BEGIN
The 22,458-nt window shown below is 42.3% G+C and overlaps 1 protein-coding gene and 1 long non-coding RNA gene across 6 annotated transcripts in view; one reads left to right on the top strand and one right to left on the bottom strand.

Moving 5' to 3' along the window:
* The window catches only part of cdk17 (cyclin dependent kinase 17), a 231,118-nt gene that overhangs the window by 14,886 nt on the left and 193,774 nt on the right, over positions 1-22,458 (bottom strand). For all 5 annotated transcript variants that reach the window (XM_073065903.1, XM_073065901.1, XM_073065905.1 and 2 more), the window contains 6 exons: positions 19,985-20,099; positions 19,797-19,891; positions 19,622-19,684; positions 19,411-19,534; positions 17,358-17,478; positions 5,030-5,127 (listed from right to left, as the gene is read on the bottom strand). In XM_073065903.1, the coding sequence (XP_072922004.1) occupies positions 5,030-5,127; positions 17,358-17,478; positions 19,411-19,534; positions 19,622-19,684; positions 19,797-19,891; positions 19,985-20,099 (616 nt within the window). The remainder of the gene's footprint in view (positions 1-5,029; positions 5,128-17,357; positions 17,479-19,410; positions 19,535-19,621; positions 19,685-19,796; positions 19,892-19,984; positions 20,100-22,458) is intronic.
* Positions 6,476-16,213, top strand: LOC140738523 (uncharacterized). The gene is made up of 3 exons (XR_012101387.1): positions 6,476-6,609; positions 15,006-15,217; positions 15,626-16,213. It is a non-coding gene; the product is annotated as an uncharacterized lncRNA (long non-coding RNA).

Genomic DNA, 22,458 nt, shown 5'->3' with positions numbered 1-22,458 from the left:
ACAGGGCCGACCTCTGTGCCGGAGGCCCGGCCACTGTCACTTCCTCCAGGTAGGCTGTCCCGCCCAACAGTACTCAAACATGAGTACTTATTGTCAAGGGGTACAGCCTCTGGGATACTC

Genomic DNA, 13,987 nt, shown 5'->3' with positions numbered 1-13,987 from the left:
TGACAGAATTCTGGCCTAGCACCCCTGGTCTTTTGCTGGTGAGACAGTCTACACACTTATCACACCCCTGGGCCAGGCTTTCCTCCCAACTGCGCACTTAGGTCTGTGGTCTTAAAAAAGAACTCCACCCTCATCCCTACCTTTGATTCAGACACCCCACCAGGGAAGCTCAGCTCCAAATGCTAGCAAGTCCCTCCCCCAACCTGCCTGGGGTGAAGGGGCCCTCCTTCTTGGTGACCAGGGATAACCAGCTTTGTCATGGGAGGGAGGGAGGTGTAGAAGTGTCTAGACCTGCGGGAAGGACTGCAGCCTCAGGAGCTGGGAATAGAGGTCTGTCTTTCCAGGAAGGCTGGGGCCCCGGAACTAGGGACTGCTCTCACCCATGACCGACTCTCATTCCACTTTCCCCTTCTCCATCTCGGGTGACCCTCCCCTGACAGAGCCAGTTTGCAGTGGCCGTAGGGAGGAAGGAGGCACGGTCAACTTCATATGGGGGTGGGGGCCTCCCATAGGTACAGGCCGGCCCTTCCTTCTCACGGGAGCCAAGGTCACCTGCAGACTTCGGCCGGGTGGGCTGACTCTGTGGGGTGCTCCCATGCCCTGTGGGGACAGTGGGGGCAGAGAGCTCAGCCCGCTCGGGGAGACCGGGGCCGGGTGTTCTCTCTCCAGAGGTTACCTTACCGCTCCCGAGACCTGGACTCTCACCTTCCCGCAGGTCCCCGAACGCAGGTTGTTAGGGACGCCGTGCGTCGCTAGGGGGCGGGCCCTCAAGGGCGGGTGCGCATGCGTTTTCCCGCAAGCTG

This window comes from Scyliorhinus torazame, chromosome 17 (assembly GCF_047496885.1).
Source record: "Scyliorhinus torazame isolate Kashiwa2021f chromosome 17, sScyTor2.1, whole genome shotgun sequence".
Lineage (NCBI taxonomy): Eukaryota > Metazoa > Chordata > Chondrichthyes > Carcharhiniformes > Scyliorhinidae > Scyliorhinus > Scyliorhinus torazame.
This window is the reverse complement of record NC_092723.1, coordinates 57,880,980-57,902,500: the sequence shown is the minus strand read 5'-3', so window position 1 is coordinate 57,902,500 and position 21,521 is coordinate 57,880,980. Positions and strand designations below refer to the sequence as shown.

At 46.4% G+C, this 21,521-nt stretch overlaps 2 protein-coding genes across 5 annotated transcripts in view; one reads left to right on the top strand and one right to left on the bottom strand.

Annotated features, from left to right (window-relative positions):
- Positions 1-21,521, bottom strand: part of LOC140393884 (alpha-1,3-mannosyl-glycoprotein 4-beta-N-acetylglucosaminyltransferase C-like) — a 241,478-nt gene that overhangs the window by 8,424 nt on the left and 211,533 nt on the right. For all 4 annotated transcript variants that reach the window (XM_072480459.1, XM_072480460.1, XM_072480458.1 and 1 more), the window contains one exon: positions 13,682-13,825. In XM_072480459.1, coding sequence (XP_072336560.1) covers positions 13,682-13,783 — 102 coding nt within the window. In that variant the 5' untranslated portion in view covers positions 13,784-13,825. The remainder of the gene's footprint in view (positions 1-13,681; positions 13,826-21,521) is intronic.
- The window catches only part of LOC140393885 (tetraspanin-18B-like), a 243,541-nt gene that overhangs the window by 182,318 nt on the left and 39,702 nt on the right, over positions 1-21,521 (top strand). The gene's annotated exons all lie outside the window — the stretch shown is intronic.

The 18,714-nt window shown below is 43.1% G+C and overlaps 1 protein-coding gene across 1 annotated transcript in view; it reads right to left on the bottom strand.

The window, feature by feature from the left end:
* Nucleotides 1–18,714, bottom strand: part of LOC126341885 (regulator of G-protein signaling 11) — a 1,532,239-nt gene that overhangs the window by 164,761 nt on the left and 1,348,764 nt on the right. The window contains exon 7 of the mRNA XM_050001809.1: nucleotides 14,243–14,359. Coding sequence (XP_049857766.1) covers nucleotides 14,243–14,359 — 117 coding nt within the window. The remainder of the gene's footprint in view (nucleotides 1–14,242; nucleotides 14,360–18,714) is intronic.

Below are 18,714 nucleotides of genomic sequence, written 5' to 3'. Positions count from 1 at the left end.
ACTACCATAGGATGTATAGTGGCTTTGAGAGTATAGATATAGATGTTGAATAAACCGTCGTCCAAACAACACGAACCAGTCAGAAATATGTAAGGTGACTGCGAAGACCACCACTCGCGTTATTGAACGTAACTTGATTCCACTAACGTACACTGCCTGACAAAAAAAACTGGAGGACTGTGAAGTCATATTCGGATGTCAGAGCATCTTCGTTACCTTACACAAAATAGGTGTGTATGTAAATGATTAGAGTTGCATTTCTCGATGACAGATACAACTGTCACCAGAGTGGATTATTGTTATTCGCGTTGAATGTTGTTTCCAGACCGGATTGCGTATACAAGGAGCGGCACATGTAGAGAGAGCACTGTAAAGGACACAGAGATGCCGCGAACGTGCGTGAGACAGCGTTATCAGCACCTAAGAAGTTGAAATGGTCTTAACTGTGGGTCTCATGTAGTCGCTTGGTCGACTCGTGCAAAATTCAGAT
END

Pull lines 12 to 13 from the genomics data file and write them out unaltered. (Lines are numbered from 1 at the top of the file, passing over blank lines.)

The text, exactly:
This window is the reverse complement of record NC_092723.1, coordinates 57,880,980-57,902,500: the sequence shown is the minus strand read 5'-3', so window position 1 is coordinate 57,902,500 and position 21,521 is coordinate 57,880,980. Positions and strand designations below refer to the sequence as shown.

At 46.4% G+C, this 21,521-nt stretch overlaps 2 protein-coding genes across 5 annotated transcripts in view; one reads left to right on the top strand and one right to left on the bottom strand.